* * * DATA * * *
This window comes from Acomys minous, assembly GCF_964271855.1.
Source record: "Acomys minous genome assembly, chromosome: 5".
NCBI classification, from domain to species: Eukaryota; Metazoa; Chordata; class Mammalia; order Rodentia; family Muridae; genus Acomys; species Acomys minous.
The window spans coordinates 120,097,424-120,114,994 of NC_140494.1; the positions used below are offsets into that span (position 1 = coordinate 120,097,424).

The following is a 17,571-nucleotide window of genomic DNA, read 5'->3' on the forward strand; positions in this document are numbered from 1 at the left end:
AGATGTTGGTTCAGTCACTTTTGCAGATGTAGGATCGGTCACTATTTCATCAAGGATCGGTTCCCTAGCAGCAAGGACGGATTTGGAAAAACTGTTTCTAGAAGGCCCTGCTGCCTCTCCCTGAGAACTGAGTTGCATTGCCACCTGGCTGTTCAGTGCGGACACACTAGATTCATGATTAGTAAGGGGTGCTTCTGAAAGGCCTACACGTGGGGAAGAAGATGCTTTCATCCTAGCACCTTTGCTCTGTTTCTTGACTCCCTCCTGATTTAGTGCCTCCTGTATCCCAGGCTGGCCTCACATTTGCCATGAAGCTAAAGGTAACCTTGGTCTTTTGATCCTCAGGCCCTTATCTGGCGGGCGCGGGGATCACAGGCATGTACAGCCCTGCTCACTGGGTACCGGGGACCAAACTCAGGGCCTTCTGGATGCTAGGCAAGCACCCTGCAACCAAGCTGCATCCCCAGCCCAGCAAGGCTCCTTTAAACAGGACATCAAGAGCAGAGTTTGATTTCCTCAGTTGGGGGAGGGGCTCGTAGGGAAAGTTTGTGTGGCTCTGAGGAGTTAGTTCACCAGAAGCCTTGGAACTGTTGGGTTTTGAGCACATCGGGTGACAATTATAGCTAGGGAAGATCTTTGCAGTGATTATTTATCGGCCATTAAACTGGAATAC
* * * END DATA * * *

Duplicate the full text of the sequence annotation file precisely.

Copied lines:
This window comes from Acomys minous, assembly GCF_964271855.1.
Source record: "Acomys minous genome assembly, chromosome: 5".
NCBI classification, from domain to species: Eukaryota; Metazoa; Chordata; class Mammalia; order Rodentia; family Muridae; genus Acomys; species Acomys minous.
The window spans coordinates 120,097,424-120,114,994 of NC_140494.1; the positions used below are offsets into that span (position 1 = coordinate 120,097,424).

The following is a 17,571-nucleotide window of genomic DNA, read 5'->3' on the forward strand; positions in this document are numbered from 1 at the left end:
AGATGTTGGTTCAGTCACTTTTGCAGATGTAGGATCGGTCACTATTTCATCAAGGATCGGTTCCCTAGCAGCAAGGACGGATTTGGAAAAACTGTTTCTAGAAGGCCCTGCTGCCTCTCCCTGAGAACTGAGTTGCATTGCCACCTGGCTGTTCAGTGCGGACACACTAGATTCATGATTAGTAAGGGGTGCTTCTGAAAGGCCTACACGTGGGGAAGAAGATGCTTTCATCCTAGCACCTTTGCTCTGTTTCTTGACTCCCTCCTGATTTAGTGCCTCCTGTATCCCAGGCTGGCCTCACATTTGCCATGAAGCTAAAGGTAACCTTGGTCTTTTGATCCTCAGGCCCTTATCTGGCGGGCGCGGGGATCACAGGCATGTACAGCCCTGCTCACTGGGTACCGGGGACCAAACTCAGGGCCTTCTGGATGCTAGGCAAGCACCCTGCAACCAAGCTGCATCCCCAGCCCAGCAAGGCTCCTTTAAACAGGACATCAAGAGCAGAGTTTGATTTCCTCAGTTGGGGGAGGGGCTCGTAGGGAAAGTTTGTGTGGCTCTGAGGAGTTAGTTCACCAGAAGCCTTGGAACTGTTGGGTTTTGAGCACATCGGGTGACAATTATAGCTAGGGAAGATCTTTGCAGTGATTATTTATCGGCCATTAAACTGGAATAC